MSI GTX 1070 Sea Hawk X, just like any other hybrid-cooled card, has a huge advantage over its competition. You simply can’t expect similar temperature levels from air-cooled models. Hybrid cooled cards are somewhat an extreme example of dealing with excessive heat on high-end models.
In our tests Sea Hawk X temperature did not exceed 50C under heavy load, even with Furmark, which is a truly amazing result. However this will depend on how you configure the fan of the radiator, and that’s, in my opinion, one of the main problems of this card. Unlike other hybrid-cooled cards the Sea Hawk’s radiator fan is simply not connected to anything. It’s your job to find an empty fan header on your motherboard and make sure it’s configured to desired speed. The easiest walkaround for this problem is to connect it to CPU fan through a splitter (which we did in our test). This ensures that the speed will always increase when the computer is in use. There are of course other solutions because some motherboards and software will give you the option to control the speed based on GPU temperature. However, it would be much easier if the fan was connected directly to the card.
Speaking of the fans, there’s also this blower-type fan on the card. This is the fan that you control through MSI Afterburner when applying fan profiles to your card. Although I don’t think that’s really necessary, because this fan is only responsible for the temperature of the memory and VRM section, and those can easily work with default fan profile.
Now let’s look at the unique features of this model. The full cover backplate is simply an aesthetic element, it does not even touch the PCB directly. The MSI logo on the side, which will be covered with SLI bridge if you have one, can be controlled through MSI Gaming App. This is not an RGB LED, so you can only apply breathing or blinking animations to it. Of course, there’s also an option to disable it, however, it’s not really that bright so it shouldn’t really bother you.
The Gaming App also gives you the option to choose between Silent, Gaming and OC models. There’s not much of a difference between the latter two, as we are looking at 20 MHz difference in actual tests, so it does not really affect performance that much. With manual overclocking you can easily unlock more performance, which will indeed give you better performance in games, but not in all synthetic benchmarks (which utilize more GPU power). This is of course caused by rather low TDP limit set to 105%. I’m not sure why it was set so low because 8-pin power connector and PCI-E slot can easily deliver more power, but this card has NVIDIA’s reference PCB, so it might’ve simply been a safer solution for the manufacturer.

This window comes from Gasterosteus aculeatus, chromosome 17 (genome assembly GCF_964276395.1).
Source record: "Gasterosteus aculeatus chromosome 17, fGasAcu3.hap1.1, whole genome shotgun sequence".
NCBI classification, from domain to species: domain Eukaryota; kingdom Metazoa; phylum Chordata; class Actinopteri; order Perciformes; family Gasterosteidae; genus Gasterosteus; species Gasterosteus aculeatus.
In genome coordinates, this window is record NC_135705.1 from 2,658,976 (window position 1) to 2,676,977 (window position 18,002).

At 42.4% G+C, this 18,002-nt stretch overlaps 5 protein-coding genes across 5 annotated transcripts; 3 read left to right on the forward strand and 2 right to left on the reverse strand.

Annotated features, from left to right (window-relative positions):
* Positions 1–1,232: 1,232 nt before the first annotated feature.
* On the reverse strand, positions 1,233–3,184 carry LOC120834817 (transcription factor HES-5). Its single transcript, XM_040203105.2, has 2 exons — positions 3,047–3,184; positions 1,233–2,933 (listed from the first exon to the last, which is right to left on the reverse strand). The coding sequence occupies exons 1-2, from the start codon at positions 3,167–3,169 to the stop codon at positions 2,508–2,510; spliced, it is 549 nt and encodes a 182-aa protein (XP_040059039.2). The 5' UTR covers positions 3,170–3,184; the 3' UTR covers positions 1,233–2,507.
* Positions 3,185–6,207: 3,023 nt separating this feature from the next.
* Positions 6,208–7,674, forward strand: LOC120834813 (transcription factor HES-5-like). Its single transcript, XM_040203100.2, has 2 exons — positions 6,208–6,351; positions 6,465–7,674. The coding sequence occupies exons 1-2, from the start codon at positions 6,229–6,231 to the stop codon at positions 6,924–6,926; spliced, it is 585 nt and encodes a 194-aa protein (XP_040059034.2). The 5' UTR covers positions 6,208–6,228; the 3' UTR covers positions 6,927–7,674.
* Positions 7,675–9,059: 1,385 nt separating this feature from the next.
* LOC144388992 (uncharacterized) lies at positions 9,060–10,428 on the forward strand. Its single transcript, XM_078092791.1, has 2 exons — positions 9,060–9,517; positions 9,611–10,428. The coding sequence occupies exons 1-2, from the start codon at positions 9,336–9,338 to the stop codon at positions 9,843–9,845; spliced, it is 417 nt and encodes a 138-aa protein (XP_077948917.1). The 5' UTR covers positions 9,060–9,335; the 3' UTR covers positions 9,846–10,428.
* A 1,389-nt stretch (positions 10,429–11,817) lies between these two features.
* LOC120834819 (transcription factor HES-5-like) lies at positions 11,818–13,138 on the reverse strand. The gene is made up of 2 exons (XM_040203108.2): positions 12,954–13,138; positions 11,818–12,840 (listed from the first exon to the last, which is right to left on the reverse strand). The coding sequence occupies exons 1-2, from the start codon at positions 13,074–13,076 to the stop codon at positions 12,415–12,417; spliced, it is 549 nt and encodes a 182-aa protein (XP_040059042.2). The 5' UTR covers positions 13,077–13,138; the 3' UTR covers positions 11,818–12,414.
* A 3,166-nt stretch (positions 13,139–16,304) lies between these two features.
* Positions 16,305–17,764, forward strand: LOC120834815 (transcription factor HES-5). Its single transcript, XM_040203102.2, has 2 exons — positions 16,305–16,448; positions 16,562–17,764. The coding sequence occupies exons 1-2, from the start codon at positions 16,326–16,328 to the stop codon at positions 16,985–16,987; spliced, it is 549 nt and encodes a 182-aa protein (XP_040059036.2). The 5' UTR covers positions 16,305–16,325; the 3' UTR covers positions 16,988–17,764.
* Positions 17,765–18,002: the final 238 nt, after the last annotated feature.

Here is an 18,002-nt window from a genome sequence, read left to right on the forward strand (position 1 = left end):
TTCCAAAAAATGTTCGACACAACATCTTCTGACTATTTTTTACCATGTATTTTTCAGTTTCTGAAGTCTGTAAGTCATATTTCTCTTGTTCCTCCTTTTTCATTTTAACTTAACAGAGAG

If you are looking for a card equipped with a great cooling solution, but you are not desperate to get the best overclocking results, the GTX 1070 Sea Hawk X is the card for you. Be prepared to spend 500 US dollars though.
MSI GeForce GTX 1070 SEA HAWK X (GTX 1070 SEA HAWK X)
Very efficient cooler
105% TDP limit affects OC
- Table of Contents
- Page 1 - Overview MSI GeForce GTX 1070 SEA HAWK X
- Page 2 - Testing platform & methodology
- Page 3 - STABILITY Temperature ● Core Clock ● GPU Usage ● Memory Usage
- Page 4 - DirectX 12 Battlefield 1
- Page 5 - DirectX 11 Call of Duty: Infinite Warfare
- Page 6 - DirectX 12 Deus Ex: Mankind Divided
- Page 7 - DirectX 12 The Division
- Page 8 - DirectX 12 HITMAN
- Page 9 - DirectX 11 Metro: Last Light
- Page 10 - DirectX 11 Project Cars
- Page 11 - DirectX 11 Rainbow Six: Siege
- Page 12 - DirectX 11 Titanfall 2
- Page 13 - DirectX 12 Rise of the Tomb Raider
- Page 14 - DirectX 12 Total War: Warhammer
- Page 15 - DirectX 11 Witcher 3
- Page 16 - Overclocking
- Page 17 - Conclusion